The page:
Rebuttal: Slaughtering farmed-raised tigers won't save tigers
(11/18/2010) A recent interview with Kirsten Conrad on how legalizing the tiger trade could possibly save wild tigers sparked off some heated reactions, ranging from well-thought out to deeply emotional. While, we at mongabay.com were not at all surprised by this, we felt it was a good idea to allow a critic of tiger-farming and legalizing the trade to officially respond. The issue of tiger conservation is especially relevant as government officials from tiger range states and conservationists from around the world are arriving in St. Petersburg to attend next week's World Bank 'Tiger Summit'. The summit hopes to reach an agreement on a last-ditch effort to save the world's largest cat from extinction.
Cheetahs reproduce more successfully after early pregnancies
(11/15/2010) Early pregnancies prepare a cheetah for a life of productive motherhood, new research shows. A study published on 20 September in Conservation Letters advises captive breeding programs to focus on breeding female cheetahs at young ages to set the stage for many litters throughout their lives. The world's fastest animal, the cheetah has not outpaced a disheartening march toward extinction. Populations have declined from an estimated 100,000 a century ago to about 13,000 today. For years, researchers have pointed to the high genetic similarities among individual cheetahs as the main reason why captive cheetahs don't often get pregnant.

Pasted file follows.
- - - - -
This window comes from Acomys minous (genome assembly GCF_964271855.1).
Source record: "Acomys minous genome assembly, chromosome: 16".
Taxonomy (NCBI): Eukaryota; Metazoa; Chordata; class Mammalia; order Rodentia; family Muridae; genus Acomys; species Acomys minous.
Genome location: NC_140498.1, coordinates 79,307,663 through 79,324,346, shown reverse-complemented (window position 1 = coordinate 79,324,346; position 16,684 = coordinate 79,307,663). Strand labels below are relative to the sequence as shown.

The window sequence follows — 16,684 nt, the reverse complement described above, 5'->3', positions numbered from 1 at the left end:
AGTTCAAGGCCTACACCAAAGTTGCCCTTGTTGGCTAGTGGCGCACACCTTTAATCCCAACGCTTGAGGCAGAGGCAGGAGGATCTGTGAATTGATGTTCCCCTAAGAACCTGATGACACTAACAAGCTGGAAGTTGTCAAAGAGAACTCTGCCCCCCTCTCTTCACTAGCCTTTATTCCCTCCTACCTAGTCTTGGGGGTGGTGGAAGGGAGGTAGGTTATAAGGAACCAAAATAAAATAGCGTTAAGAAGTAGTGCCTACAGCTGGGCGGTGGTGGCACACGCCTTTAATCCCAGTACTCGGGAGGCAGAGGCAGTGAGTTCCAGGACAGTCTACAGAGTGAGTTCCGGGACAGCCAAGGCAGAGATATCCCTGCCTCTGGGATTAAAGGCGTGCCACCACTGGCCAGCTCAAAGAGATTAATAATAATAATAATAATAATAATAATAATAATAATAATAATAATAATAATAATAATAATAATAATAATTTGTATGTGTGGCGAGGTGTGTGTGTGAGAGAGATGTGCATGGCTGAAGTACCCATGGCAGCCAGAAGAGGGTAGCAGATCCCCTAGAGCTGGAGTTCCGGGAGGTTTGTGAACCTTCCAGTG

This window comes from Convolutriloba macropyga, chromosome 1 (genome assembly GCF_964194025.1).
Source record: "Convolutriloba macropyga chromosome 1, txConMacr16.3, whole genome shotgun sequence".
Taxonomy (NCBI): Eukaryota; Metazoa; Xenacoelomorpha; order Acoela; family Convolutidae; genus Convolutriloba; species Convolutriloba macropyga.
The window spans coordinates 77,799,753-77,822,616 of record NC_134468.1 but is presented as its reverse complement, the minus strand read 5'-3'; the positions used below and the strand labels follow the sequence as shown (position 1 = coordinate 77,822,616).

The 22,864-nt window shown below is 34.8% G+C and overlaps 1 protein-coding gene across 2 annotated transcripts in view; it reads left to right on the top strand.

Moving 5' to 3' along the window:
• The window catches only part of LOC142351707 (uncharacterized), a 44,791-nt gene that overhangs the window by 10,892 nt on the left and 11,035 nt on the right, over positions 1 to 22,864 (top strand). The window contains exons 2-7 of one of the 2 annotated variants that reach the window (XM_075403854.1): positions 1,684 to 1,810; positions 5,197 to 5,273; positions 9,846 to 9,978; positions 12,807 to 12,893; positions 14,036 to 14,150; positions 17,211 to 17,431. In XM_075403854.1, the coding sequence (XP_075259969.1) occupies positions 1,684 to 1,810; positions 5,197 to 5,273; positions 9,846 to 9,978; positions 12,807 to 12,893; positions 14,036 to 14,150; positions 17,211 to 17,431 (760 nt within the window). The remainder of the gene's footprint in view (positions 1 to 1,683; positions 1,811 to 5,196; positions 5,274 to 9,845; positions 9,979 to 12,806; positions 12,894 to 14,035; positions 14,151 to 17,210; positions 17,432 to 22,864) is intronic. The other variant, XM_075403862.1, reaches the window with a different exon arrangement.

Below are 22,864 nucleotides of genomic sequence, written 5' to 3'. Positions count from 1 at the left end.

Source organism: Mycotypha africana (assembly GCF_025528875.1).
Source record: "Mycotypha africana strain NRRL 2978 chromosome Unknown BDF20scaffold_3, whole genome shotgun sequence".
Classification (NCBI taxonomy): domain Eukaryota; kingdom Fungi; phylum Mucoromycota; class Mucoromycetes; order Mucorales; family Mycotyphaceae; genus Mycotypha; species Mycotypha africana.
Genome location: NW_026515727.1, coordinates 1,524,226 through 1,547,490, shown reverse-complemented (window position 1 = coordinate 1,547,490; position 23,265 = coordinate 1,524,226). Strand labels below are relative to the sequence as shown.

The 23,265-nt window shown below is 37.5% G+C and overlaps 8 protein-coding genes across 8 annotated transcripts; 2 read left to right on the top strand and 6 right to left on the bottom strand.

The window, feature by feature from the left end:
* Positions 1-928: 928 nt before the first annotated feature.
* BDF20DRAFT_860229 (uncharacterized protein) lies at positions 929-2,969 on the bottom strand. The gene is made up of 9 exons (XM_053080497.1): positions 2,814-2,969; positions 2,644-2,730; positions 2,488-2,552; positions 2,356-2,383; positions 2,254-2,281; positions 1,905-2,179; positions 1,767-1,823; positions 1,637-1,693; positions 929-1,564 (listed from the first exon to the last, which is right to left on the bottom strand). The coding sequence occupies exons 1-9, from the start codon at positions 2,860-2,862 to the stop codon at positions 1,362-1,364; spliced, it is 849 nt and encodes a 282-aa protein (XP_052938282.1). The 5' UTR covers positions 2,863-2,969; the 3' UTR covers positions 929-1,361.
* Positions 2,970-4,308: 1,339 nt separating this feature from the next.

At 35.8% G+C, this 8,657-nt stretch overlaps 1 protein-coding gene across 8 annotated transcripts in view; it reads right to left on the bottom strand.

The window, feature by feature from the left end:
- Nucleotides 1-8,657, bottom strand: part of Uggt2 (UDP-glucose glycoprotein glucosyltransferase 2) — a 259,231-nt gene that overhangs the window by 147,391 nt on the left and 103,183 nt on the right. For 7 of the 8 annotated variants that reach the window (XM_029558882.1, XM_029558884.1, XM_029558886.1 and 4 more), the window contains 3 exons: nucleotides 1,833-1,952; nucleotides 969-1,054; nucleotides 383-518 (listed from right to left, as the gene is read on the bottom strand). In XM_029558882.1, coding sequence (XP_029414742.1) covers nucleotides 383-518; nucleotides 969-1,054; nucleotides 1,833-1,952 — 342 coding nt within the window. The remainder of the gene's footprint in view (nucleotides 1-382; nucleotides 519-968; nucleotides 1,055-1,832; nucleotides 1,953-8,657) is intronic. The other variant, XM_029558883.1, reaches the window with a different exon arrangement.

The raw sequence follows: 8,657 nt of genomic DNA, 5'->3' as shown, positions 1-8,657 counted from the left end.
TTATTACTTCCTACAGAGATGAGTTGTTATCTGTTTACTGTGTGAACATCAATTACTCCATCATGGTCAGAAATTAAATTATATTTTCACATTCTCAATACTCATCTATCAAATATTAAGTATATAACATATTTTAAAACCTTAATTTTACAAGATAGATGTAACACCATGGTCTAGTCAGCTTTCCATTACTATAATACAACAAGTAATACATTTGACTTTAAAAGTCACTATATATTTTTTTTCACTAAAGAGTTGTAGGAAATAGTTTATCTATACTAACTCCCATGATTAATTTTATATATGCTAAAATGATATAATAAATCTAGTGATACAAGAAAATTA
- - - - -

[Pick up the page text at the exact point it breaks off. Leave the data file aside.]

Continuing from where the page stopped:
Would legalizing the trade in tiger parts save the tiger?
(11/15/2010) Just the mention of the idea is enough to send shivers down many tiger conservationists' spines: re-legalize the trade in tiger parts. The trade has been largely illegal since 1975 under the Convention on International Trade in Endangered Species (CITES). The concept was, of course, a reasonable one: if we ban killing tigers for traditional medicine and decorative items worldwide then poaching will stop, the trade will dry up, and tigers will be saved. But 35 years later that has not happened—far from it. "Words such as 'collapse' are now being used to describe the [tiger's] situation both in terms of population and habitat. Wild tiger numbers continue to drop so that we have about 3,500 today across 13 range states occupying just 7% of their original habitat. It’s universally acknowledged that we’re losing the battle," Kirsten Conrad, tiger conservation expert, told mongabay.com in a recent interview.
Authorities confiscated over 1000 tigers in past decade
(11/09/2010) Highlighting the poaching crisis facing tigers, a new report by the wildlife trade organization, TRAFFIC, found that from 2000-2010 authorities have confiscated the parts of 1,069 tiger individuals, many of them dead. The tigers, or their body parts, were confiscated from 11 of the species' 13 range countries, according to the report entitled Reduced to Skin and Bones. Yet the number only hints at the total number of tigers (Panthera tigris) vanishing in the wild due to the illegal trade in tiger parts for traditional Asian medicine and decorative items, such as skins.
Undercover for animals: on the frontline of wildlife crime in the US